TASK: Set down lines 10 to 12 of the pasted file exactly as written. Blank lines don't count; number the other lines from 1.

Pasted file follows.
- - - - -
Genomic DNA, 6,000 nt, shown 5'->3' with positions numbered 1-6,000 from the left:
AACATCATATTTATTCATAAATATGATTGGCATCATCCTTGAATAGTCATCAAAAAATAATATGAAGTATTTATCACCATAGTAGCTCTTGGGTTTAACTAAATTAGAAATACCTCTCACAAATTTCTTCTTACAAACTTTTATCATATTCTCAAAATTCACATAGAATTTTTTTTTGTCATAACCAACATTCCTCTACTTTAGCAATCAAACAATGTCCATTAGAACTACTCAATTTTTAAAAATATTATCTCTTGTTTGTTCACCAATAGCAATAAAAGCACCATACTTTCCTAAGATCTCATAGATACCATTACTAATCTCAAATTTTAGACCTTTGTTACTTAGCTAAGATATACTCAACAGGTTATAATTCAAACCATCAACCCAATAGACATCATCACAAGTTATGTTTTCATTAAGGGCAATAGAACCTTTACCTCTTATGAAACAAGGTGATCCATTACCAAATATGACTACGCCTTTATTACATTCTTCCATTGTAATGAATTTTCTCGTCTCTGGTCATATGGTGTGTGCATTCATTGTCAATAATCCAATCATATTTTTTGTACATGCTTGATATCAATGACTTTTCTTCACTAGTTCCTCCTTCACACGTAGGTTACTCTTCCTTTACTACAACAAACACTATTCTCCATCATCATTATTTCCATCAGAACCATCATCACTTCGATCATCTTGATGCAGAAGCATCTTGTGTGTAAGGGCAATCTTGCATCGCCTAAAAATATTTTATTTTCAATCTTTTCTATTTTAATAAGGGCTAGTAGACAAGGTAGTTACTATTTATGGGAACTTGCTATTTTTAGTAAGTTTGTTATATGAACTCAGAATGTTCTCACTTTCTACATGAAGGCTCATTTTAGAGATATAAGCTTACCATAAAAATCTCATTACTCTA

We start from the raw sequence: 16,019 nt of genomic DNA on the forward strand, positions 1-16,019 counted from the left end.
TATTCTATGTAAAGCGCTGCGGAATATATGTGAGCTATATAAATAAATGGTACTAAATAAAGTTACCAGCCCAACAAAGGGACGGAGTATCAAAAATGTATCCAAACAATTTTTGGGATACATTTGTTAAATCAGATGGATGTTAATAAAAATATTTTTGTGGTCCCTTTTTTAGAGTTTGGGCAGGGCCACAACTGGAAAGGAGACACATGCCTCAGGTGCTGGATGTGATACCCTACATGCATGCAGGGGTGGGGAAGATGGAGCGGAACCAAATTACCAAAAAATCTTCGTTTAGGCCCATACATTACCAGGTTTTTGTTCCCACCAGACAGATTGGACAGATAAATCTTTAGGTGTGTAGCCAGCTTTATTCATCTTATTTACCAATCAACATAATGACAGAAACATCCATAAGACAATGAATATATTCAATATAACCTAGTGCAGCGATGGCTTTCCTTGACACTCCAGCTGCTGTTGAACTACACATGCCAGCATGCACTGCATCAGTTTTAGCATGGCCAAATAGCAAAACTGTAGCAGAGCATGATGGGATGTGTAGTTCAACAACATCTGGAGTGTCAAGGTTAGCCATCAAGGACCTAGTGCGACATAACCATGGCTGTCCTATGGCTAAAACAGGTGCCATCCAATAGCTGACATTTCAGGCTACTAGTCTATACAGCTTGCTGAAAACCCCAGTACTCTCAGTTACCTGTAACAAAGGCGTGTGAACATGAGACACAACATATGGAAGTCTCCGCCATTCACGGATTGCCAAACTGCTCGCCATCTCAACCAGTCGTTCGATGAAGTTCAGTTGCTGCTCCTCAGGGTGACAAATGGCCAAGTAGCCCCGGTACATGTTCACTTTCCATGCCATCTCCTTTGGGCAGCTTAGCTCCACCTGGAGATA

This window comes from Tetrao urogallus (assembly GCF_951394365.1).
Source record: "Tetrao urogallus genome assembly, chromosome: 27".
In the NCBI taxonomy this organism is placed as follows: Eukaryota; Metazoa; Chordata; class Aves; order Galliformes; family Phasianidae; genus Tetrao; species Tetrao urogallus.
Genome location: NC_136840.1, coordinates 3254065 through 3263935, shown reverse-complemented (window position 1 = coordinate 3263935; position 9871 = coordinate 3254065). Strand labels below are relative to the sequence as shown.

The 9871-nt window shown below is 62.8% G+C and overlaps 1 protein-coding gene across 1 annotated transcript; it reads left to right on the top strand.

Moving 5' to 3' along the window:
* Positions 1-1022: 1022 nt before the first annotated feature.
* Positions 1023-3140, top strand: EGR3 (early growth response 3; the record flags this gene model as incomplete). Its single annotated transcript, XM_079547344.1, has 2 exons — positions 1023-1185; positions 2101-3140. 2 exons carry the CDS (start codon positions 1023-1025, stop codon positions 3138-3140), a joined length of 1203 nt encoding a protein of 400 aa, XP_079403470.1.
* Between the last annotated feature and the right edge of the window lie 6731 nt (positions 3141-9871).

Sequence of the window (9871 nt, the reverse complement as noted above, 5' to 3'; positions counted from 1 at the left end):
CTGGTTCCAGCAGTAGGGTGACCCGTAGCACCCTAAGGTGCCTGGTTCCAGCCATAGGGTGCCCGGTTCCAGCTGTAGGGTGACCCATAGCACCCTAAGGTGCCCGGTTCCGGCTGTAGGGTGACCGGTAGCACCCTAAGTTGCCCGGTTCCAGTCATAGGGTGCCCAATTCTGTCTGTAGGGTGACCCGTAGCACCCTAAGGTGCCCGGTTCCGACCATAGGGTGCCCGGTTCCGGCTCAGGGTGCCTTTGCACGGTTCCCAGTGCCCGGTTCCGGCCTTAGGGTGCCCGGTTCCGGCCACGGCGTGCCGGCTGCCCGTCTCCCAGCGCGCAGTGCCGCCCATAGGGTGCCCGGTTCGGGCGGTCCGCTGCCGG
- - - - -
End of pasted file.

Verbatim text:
Moving 5' to 3' along the window:
* Positions 1-1022: 1022 nt before the first annotated feature.
* Positions 1023-3140, top strand: EGR3 (early growth response 3; the record flags this gene model as incomplete). Its single annotated transcript, XM_079547344.1, has 2 exons — positions 1023-1185; positions 2101-3140. 2 exons carry the CDS (start codon positions 1023-1025, stop codon positions 3138-3140), a joined length of 1203 nt encoding a protein of 400 aa, XP_079403470.1.